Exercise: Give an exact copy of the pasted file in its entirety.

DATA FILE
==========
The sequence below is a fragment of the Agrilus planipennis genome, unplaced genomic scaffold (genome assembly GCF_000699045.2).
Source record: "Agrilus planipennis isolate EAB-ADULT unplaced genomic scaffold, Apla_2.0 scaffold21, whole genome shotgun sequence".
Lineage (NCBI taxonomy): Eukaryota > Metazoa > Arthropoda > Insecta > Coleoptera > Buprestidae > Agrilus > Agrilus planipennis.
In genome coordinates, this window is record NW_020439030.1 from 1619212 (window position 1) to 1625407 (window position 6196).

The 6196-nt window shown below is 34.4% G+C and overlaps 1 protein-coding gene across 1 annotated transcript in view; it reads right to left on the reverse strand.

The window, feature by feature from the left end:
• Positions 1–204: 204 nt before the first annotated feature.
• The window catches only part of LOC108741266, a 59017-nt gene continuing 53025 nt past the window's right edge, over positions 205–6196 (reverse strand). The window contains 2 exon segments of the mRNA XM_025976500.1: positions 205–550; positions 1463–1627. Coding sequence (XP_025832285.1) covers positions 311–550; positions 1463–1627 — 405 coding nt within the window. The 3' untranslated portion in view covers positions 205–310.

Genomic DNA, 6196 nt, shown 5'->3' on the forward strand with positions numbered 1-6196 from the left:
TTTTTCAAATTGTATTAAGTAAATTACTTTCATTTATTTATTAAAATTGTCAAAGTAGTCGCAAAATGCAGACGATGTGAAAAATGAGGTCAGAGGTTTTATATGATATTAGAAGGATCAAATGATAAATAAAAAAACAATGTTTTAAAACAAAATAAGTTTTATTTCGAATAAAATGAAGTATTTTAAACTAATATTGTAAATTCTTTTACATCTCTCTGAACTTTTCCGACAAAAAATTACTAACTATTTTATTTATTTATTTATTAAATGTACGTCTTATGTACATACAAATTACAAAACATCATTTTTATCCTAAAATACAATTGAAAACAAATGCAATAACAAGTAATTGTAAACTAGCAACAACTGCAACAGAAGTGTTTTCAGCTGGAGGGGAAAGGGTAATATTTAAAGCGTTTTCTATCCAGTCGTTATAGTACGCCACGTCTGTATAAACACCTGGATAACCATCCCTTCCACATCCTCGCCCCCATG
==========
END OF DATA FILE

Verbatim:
The sequence below is a fragment of the Agrilus planipennis genome, unplaced genomic scaffold (genome assembly GCF_000699045.2).
Source record: "Agrilus planipennis isolate EAB-ADULT unplaced genomic scaffold, Apla_2.0 scaffold21, whole genome shotgun sequence".
Lineage (NCBI taxonomy): Eukaryota > Metazoa > Arthropoda > Insecta > Coleoptera > Buprestidae > Agrilus > Agrilus planipennis.
In genome coordinates, this window is record NW_020439030.1 from 1619212 (window position 1) to 1625407 (window position 6196).

The 6196-nt window shown below is 34.4% G+C and overlaps 1 protein-coding gene across 1 annotated transcript in view; it reads right to left on the reverse strand.

The window, feature by feature from the left end:
• Positions 1–204: 204 nt before the first annotated feature.
• The window catches only part of LOC108741266, a 59017-nt gene continuing 53025 nt past the window's right edge, over positions 205–6196 (reverse strand). The window contains 2 exon segments of the mRNA XM_025976500.1: positions 205–550; positions 1463–1627. Coding sequence (XP_025832285.1) covers positions 311–550; positions 1463–1627 — 405 coding nt within the window. The 3' untranslated portion in view covers positions 205–310.

Genomic DNA, 6196 nt, shown 5'->3' on the forward strand with positions numbered 1-6196 from the left:
TTTTTCAAATTGTATTAAGTAAATTACTTTCATTTATTTATTAAAATTGTCAAAGTAGTCGCAAAATGCAGACGATGTGAAAAATGAGGTCAGAGGTTTTATATGATATTAGAAGGATCAAATGATAAATAAAAAAACAATGTTTTAAAACAAAATAAGTTTTATTTCGAATAAAATGAAGTATTTTAAACTAATATTGTAAATTCTTTTACATCTCTCTGAACTTTTCCGACAAAAAATTACTAACTATTTTATTTATTTATTTATTAAATGTACGTCTTATGTACATACAAATTACAAAACATCATTTTTATCCTAAAATACAATTGAAAACAAATGCAATAACAAGTAATTGTAAACTAGCAACAACTGCAACAGAAGTGTTTTCAGCTGGAGGGGAAAGGGTAATATTTAAAGCGTTTTCTATCCAGTCGTTATAGTACGCCACGTCTGTATAAACACCTGGATAACCATCCCTTCCACATCCTCGCCCCCATG